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Feature Article

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Washington University Undergraduate Research Digest: WUURD 10


Faculty Mentor: Shabaana Khader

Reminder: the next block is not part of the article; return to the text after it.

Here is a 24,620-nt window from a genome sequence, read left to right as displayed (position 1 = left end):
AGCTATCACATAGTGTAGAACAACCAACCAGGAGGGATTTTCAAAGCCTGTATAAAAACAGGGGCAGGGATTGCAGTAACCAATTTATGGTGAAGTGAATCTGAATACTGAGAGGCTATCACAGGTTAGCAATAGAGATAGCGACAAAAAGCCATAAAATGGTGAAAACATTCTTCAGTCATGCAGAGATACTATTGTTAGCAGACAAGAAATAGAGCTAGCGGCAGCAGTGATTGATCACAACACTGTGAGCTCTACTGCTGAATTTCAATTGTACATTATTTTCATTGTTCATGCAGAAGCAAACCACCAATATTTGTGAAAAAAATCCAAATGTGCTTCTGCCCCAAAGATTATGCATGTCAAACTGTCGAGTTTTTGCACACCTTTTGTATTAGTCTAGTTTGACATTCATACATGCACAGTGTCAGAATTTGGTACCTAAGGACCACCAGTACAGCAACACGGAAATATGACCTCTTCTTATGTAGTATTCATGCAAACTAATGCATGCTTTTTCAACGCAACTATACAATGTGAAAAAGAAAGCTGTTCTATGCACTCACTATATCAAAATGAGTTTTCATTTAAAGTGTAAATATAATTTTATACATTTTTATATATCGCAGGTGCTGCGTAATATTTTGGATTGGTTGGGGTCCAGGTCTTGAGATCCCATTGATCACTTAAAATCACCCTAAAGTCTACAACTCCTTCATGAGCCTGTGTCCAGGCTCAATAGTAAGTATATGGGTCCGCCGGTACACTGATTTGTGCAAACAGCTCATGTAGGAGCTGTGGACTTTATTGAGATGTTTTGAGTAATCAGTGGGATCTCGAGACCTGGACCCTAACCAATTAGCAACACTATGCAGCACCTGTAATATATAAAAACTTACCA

Mycobacterium tuberculosis (Mtb), the bacteria that causes tuberculosis (TB), infects one third of the world’s population, 5-10% of whom develop active TB, in which the bacteria invades and damages the lungs. One reason for this large global disease burden is the emergence of multi-drug resistant (MDR) strains of TB, which accounts for the majority of deaths. In order to address MDR-TB, a new vaccine must be formulated to protect against the infection. The determination of ideal candidates for vaccine adjuvants to help dendritic cells drive strong cytokine-mediated responses to TB challenge is the aim of the current research. The goal of this study was to determine whether or not the JAWSII cell line could be used as a substitute for the more costly, time-consuming bone marrow-derived cells (BMDC) in adjuvant testing. This study compared the sensitivity and reactivity of JAWSII cells and BMDC to infection with various strains of TB by assessing cytokine levels as a metric of immune activity. The central hypothesis of this study was that if JAWSII can be shown to respond to infection in a similar way as BMDC do, and a well-evidenced phenomenon in BMDC can be replicated in the JAWSII cell line, then JAWSII behaves in a way that is both similar to BMDC and is biologically relevant, meaning it can be used in lieu of BMDC for future experiments. The data suggest that the JAWSII should be grown in recommended media, that the JAWSII cell line is basally more active than BMDC, and that the JAWSII system is not as sensitive to infection as BMDC. Therefore, it is unlikely JAWSII is a suitable replacement for BMDC for future experiments. Future directions include running similar experiments with more trials, different cytokines, different concentrations of bacteria, and comparative RNA/cDNA analyses.


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